This is the same as in all science but unfortunately it is often forgotten. Atoms, for example, exist only as part of an atomic model. An atom is not “real”. Saying such things amongst lay science buffs will often elicit scorn. Even amongst scientists saying such things will elicit scorn more often than not. But if you can quiet the scornful for long enough then one need only ask: If atoms are “real” then which atom is “real”? The Rutherford model? The Bohr model? The post quantum theories models? The Standard model? That usually gets the point across.

  4. Kenny Williams

    Daniel,

    I just discovered your blog yesterday and am “excitedly conscious” that I found it. Indeed, the philosophical, psychological, spiritual, and biological explanations of what consciousness is offer a diverse menu from which to choose.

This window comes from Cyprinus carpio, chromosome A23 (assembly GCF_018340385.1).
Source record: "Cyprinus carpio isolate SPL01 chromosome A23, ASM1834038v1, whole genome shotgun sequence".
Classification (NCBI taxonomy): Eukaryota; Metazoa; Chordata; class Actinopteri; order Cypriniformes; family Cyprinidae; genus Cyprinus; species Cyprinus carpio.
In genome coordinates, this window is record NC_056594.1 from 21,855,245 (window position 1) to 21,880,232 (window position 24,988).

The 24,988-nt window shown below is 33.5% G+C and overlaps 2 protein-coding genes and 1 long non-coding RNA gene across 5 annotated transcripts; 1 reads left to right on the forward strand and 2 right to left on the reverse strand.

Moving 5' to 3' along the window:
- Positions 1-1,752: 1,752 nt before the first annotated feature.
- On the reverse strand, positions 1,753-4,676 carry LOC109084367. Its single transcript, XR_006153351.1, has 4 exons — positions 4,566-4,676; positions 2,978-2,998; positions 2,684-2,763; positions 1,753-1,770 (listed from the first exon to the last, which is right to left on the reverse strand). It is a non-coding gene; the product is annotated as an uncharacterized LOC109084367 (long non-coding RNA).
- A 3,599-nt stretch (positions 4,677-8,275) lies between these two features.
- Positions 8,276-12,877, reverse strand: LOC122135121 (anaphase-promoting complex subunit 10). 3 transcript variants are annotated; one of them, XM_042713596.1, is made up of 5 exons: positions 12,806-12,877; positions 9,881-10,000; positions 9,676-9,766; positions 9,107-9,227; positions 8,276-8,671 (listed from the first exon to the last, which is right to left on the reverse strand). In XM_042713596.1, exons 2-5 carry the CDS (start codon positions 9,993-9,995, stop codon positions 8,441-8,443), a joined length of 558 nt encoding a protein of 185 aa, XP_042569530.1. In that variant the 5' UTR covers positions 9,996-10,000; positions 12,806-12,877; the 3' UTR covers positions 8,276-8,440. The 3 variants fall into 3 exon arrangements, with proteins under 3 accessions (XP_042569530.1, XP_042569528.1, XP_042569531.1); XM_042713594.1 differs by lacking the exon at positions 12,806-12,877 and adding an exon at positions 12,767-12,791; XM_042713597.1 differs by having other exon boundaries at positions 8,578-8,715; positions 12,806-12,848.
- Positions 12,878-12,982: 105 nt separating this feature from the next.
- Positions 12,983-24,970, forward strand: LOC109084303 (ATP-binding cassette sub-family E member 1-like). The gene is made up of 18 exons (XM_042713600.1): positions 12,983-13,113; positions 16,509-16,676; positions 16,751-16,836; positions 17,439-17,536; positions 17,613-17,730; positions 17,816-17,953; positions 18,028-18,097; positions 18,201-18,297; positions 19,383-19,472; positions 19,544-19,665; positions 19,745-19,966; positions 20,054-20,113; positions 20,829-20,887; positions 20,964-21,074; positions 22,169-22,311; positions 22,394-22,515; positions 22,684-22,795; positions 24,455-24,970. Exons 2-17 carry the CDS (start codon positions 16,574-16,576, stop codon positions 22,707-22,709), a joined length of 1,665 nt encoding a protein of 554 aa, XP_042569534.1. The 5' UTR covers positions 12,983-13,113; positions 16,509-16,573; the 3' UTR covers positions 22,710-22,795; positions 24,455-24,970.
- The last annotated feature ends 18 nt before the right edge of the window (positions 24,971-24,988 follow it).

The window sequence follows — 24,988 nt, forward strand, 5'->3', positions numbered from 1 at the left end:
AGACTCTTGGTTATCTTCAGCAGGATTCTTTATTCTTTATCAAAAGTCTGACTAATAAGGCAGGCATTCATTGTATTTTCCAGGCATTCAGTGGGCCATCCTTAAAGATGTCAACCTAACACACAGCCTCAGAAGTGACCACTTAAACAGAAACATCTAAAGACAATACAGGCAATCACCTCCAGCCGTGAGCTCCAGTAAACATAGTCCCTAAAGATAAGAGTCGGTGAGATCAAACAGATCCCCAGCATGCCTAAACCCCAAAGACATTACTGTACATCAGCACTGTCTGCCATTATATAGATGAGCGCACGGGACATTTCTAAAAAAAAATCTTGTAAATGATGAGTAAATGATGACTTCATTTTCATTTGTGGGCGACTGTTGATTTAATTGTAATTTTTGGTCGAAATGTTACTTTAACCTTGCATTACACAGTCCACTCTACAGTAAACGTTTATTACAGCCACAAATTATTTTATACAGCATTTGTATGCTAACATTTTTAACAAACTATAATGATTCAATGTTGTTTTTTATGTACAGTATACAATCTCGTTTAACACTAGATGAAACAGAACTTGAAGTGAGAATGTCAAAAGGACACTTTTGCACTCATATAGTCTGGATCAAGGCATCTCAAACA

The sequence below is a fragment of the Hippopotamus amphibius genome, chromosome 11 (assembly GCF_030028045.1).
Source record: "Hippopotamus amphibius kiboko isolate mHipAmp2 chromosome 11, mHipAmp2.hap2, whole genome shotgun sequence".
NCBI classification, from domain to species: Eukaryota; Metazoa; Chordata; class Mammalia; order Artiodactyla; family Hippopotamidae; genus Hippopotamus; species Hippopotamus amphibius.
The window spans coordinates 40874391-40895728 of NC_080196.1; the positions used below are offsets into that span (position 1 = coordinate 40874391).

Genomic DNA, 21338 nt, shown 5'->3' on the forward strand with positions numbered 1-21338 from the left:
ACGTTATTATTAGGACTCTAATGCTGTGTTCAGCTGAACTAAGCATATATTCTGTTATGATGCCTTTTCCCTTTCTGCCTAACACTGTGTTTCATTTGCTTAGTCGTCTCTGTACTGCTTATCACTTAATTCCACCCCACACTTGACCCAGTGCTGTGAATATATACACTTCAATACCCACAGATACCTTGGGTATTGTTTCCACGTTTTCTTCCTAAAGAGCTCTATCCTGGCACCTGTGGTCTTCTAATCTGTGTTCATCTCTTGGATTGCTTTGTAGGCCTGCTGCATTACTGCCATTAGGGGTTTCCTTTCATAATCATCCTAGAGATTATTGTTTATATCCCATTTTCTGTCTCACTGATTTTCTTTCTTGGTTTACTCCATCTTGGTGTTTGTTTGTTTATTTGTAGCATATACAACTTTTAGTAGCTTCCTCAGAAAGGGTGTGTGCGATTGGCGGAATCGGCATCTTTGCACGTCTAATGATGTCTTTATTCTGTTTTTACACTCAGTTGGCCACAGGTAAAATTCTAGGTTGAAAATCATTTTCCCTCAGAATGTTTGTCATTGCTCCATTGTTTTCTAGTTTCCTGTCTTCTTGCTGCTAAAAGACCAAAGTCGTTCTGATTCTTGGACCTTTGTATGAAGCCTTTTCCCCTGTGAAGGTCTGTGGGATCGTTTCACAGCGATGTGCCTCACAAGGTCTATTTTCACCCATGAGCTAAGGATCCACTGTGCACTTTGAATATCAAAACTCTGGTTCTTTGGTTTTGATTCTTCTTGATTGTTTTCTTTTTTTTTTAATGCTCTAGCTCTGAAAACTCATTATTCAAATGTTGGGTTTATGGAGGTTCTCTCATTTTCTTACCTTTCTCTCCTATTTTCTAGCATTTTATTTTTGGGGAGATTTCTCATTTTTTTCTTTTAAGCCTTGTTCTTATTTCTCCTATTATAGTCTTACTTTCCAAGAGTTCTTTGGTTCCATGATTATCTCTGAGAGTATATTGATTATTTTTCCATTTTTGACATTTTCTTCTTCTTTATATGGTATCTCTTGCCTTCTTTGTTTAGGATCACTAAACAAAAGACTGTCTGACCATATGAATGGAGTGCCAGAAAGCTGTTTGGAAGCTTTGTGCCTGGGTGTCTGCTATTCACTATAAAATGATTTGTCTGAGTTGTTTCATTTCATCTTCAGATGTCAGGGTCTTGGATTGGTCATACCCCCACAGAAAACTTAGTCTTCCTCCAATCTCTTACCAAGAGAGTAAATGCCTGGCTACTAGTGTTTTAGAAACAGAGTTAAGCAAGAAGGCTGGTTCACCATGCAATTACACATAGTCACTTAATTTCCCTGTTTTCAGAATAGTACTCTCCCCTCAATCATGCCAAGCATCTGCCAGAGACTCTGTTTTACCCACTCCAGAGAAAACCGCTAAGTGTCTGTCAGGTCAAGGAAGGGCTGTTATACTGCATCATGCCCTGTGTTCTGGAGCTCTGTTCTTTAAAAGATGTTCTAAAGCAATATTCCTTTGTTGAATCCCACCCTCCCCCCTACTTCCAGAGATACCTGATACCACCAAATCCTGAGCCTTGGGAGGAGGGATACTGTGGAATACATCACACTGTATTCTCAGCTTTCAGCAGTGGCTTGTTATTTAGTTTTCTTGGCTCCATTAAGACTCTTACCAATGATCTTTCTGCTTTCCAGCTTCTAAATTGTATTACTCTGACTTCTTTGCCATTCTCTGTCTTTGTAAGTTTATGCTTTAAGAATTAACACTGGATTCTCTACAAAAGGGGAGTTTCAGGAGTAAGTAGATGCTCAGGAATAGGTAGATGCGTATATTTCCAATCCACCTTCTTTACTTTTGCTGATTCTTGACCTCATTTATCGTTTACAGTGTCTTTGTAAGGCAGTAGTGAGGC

I am interested in your perspective of the concept of “flow” as Mihaly Csikszentmihalyi purports. As a side note, I also agree with Jeff above that the sum of what consciousness is so far escapes our ability to dissect and reduce it down to individual parts. However, I am grateful that we now have the scientific permission to do so.

    Here’s to serendipitously hopping on this “magical ride” of understanding consciousness through science and holistic thought….

    Kenny E. Williams

    1. Daniel Bor

      Hi Kenny,

      Thanks for the eloquent comment.

      I think “flow” is a fascinating subject. In case you misssed it, there was a good New Scientist article about it a couple of months ago. I think it provides important clues about the purpose of consciousness, but the research is somewhat in its infancy at the moment.

  5. Pete Anderton

    Thanks, Daniel, enjoyed this; looking forward to your book. Hope it’s going to be available as an e-book? Lovely pictures of Lalana!